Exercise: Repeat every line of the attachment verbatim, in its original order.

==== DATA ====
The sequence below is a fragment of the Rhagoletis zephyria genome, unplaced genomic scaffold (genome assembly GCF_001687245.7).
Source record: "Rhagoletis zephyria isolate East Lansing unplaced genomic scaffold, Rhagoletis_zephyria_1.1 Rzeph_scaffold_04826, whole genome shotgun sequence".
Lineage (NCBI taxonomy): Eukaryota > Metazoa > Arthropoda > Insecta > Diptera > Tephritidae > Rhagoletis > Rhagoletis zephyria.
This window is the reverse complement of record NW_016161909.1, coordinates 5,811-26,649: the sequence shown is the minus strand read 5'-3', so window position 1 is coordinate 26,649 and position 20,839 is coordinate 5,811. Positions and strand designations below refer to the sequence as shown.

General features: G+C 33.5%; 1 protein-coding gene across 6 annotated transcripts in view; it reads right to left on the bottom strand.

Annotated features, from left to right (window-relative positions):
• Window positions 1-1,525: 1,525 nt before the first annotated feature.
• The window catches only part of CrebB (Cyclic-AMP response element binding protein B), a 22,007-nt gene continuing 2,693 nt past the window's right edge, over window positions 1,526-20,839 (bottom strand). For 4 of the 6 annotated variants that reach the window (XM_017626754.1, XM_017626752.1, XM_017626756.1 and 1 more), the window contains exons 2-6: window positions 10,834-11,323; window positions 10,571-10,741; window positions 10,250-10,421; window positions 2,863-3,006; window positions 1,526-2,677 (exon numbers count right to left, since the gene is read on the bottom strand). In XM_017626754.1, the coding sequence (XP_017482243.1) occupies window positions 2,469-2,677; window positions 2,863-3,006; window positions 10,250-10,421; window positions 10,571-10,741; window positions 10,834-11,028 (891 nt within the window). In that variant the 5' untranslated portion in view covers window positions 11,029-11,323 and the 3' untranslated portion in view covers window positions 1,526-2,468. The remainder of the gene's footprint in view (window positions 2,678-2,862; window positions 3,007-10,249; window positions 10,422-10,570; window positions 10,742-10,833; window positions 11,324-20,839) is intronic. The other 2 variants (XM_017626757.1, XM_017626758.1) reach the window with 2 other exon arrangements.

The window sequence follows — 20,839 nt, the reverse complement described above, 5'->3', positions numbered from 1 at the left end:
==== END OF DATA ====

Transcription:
The sequence below is a fragment of the Rhagoletis zephyria genome, unplaced genomic scaffold (genome assembly GCF_001687245.7).
Source record: "Rhagoletis zephyria isolate East Lansing unplaced genomic scaffold, Rhagoletis_zephyria_1.1 Rzeph_scaffold_04826, whole genome shotgun sequence".
Lineage (NCBI taxonomy): Eukaryota > Metazoa > Arthropoda > Insecta > Diptera > Tephritidae > Rhagoletis > Rhagoletis zephyria.
This window is the reverse complement of record NW_016161909.1, coordinates 5,811-26,649: the sequence shown is the minus strand read 5'-3', so window position 1 is coordinate 26,649 and position 20,839 is coordinate 5,811. Positions and strand designations below refer to the sequence as shown.

General features: G+C 33.5%; 1 protein-coding gene across 6 annotated transcripts in view; it reads right to left on the bottom strand.

Annotated features, from left to right (window-relative positions):
• Window positions 1-1,525: 1,525 nt before the first annotated feature.
• The window catches only part of CrebB (Cyclic-AMP response element binding protein B), a 22,007-nt gene continuing 2,693 nt past the window's right edge, over window positions 1,526-20,839 (bottom strand). For 4 of the 6 annotated variants that reach the window (XM_017626754.1, XM_017626752.1, XM_017626756.1 and 1 more), the window contains exons 2-6: window positions 10,834-11,323; window positions 10,571-10,741; window positions 10,250-10,421; window positions 2,863-3,006; window positions 1,526-2,677 (exon numbers count right to left, since the gene is read on the bottom strand). In XM_017626754.1, the coding sequence (XP_017482243.1) occupies window positions 2,469-2,677; window positions 2,863-3,006; window positions 10,250-10,421; window positions 10,571-10,741; window positions 10,834-11,028 (891 nt within the window). In that variant the 5' untranslated portion in view covers window positions 11,029-11,323 and the 3' untranslated portion in view covers window positions 1,526-2,468. The remainder of the gene's footprint in view (window positions 2,678-2,862; window positions 3,007-10,249; window positions 10,422-10,570; window positions 10,742-10,833; window positions 11,324-20,839) is intronic. The other 2 variants (XM_017626757.1, XM_017626758.1) reach the window with 2 other exon arrangements.

The window sequence follows — 20,839 nt, the reverse complement described above, 5'->3', positions numbered from 1 at the left end: